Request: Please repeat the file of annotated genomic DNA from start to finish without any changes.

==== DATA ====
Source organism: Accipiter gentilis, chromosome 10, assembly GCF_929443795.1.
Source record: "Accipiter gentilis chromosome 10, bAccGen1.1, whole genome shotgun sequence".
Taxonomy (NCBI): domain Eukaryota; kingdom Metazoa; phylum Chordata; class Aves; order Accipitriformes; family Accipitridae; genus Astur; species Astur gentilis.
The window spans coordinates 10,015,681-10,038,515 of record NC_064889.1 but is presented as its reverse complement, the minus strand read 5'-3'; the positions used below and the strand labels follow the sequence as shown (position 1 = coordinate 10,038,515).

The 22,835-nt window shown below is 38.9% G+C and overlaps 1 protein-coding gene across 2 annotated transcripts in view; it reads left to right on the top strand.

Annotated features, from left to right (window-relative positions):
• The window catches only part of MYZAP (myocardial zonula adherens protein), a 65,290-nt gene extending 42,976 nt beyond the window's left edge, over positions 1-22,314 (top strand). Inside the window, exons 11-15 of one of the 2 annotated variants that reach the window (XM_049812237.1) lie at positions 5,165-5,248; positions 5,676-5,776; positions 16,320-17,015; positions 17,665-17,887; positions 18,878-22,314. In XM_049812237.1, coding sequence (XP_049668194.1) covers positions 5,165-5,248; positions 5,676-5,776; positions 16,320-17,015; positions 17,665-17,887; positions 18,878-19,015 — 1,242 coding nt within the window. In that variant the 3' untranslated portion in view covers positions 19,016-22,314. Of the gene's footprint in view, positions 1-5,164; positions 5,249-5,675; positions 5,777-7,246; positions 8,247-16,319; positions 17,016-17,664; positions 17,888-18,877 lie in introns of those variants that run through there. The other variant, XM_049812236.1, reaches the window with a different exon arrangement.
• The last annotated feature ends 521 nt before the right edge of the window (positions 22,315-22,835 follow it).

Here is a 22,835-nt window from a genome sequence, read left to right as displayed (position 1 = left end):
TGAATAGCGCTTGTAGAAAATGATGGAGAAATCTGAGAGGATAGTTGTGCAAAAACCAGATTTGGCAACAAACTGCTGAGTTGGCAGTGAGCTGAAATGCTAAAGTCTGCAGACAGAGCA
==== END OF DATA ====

Source organism: Accipiter gentilis, chromosome 10, assembly GCF_929443795.1.
Source record: "Accipiter gentilis chromosome 10, bAccGen1.1, whole genome shotgun sequence".
Taxonomy (NCBI): domain Eukaryota; kingdom Metazoa; phylum Chordata; class Aves; order Accipitriformes; family Accipitridae; genus Astur; species Astur gentilis.
The window spans coordinates 10,015,681-10,038,515 of record NC_064889.1 but is presented as its reverse complement, the minus strand read 5'-3'; the positions used below and the strand labels follow the sequence as shown (position 1 = coordinate 10,038,515).

The 22,835-nt window shown below is 38.9% G+C and overlaps 1 protein-coding gene across 2 annotated transcripts in view; it reads left to right on the top strand.

Annotated features, from left to right (window-relative positions):
• The window catches only part of MYZAP (myocardial zonula adherens protein), a 65,290-nt gene extending 42,976 nt beyond the window's left edge, over positions 1-22,314 (top strand). Inside the window, exons 11-15 of one of the 2 annotated variants that reach the window (XM_049812237.1) lie at positions 5,165-5,248; positions 5,676-5,776; positions 16,320-17,015; positions 17,665-17,887; positions 18,878-22,314. In XM_049812237.1, coding sequence (XP_049668194.1) covers positions 5,165-5,248; positions 5,676-5,776; positions 16,320-17,015; positions 17,665-17,887; positions 18,878-19,015 — 1,242 coding nt within the window. In that variant the 3' untranslated portion in view covers positions 19,016-22,314. Of the gene's footprint in view, positions 1-5,164; positions 5,249-5,675; positions 5,777-7,246; positions 8,247-16,319; positions 17,016-17,664; positions 17,888-18,877 lie in introns of those variants that run through there. The other variant, XM_049812236.1, reaches the window with a different exon arrangement.
• The last annotated feature ends 521 nt before the right edge of the window (positions 22,315-22,835 follow it).

Here is a 22,835-nt window from a genome sequence, read left to right as displayed (position 1 = left end):
TGAATAGCGCTTGTAGAAAATGATGGAGAAATCTGAGAGGATAGTTGTGCAAAAACCAGATTTGGCAACAAACTGCTGAGTTGGCAGTGAGCTGAAATGCTAAAGTCTGCAGACAGAGCA